For the year, freight moving along the Great Lakes and the St. Lawrence Seaway was up 10 percent. Among the 29 port facilities operating in southeast Michigan, business increased 5 percent, with more growth expected. Inbound cargo includes specialized steel used in the automotive industry, coal, and concrete. Exports are made up of manufactured goods, limestone, iron ore, and agricultural products.
Upcoming changes to federal ballast water laws, expected by year’s end, will provide another boost to economic activity. During her final term, Gov. Jennifer Granholm spearheaded stringent ballast rules that she hoped neighboring states would follow. Instead, other states like Ohio, with fewer restrictions, grabbed a good part of the shipping business.
By way of example, state agricultural products such as sugar beets, grain, beans, and corn, which are highly desired by European and Asian markets, are put on trains and shipped to Toledo. From there, the cargo is transferred to ships. With the upcoming changes in ballast regulations that must be followed by all states, it is expected that agricultural freight will return to Michigan docks.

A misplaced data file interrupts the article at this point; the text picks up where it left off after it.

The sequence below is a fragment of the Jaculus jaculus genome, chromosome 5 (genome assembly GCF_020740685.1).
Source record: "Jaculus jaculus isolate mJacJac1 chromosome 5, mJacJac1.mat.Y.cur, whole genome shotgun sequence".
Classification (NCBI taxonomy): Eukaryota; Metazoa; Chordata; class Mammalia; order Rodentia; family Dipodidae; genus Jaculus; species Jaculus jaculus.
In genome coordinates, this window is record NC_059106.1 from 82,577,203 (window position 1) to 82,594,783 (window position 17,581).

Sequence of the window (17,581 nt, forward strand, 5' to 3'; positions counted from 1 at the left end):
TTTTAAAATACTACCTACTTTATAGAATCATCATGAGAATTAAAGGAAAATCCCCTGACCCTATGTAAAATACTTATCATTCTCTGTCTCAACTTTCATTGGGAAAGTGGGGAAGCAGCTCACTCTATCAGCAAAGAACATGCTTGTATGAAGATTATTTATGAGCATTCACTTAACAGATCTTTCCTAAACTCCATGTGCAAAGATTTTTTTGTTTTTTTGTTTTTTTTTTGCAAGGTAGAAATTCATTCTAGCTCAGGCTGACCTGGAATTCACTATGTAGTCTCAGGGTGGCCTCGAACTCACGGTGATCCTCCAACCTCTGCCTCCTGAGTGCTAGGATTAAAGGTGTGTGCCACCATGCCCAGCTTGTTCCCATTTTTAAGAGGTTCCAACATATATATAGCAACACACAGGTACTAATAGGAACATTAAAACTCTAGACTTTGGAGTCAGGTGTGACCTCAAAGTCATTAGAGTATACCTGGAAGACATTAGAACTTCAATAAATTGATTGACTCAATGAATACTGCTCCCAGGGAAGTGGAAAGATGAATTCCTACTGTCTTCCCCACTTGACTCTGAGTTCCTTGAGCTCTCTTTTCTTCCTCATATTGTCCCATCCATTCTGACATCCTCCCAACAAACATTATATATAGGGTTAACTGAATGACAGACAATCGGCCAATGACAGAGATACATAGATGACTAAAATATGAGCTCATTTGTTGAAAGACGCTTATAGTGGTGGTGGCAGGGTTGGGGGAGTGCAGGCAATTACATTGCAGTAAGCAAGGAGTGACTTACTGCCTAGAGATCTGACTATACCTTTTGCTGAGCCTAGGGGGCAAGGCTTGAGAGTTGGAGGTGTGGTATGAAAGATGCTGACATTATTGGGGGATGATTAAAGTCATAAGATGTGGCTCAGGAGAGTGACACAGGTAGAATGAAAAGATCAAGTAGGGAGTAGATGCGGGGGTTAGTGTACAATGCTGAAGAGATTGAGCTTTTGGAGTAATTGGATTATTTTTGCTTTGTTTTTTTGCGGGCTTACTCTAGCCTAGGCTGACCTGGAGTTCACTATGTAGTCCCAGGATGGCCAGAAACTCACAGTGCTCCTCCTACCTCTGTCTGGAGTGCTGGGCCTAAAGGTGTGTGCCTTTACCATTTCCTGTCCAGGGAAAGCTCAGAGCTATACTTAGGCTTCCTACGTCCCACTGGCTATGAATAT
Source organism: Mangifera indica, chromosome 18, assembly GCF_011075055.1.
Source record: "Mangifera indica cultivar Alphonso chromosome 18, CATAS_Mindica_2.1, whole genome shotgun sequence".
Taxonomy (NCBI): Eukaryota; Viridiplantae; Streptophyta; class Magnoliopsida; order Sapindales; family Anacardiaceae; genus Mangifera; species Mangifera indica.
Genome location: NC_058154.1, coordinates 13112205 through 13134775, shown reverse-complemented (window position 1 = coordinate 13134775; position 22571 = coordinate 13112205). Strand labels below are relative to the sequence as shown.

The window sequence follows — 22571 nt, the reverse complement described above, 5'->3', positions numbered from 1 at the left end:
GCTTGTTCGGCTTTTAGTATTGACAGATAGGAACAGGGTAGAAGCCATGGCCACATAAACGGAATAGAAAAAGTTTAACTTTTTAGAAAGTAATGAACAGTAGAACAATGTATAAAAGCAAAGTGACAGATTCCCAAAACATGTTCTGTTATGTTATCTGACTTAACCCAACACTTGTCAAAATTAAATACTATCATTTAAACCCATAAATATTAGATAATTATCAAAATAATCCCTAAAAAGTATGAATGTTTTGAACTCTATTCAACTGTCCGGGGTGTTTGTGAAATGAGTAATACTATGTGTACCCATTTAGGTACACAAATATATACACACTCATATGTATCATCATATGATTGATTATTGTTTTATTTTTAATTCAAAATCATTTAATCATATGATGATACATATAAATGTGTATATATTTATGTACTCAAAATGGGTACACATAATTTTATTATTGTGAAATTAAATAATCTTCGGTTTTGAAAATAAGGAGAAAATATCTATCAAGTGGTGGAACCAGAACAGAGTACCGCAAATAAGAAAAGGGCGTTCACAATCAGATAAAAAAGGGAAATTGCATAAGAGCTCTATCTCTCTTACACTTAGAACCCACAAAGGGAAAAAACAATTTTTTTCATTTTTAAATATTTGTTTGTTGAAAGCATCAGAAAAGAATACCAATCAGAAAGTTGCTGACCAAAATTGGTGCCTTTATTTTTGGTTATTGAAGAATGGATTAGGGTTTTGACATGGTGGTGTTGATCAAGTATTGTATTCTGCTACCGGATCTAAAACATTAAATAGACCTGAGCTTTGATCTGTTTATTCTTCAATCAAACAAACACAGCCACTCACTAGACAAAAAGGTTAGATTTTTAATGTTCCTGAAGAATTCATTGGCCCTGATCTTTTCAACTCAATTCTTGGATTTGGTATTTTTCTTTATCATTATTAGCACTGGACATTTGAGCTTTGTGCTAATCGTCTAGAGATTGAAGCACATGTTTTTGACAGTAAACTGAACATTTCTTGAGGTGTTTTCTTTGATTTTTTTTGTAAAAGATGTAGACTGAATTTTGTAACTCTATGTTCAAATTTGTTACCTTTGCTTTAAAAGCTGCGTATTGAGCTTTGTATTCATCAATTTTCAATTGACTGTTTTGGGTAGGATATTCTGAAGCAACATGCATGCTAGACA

Going forward, the Port Authority can be a valuable partner in boosting economic development in the region.
Wanted: Engineering Graduates
• Recent cuts to business taxes in Michigan have improved growth prospects, but our economy is running into a significant impediment: a lack of engineers. Over the next five years, for example, 50 percent of electrical engineers are projected to retire in the United States, according to the Engineering Society of Detroit in Southfield. Other specialized skill sets in engineering are being impacted, as well.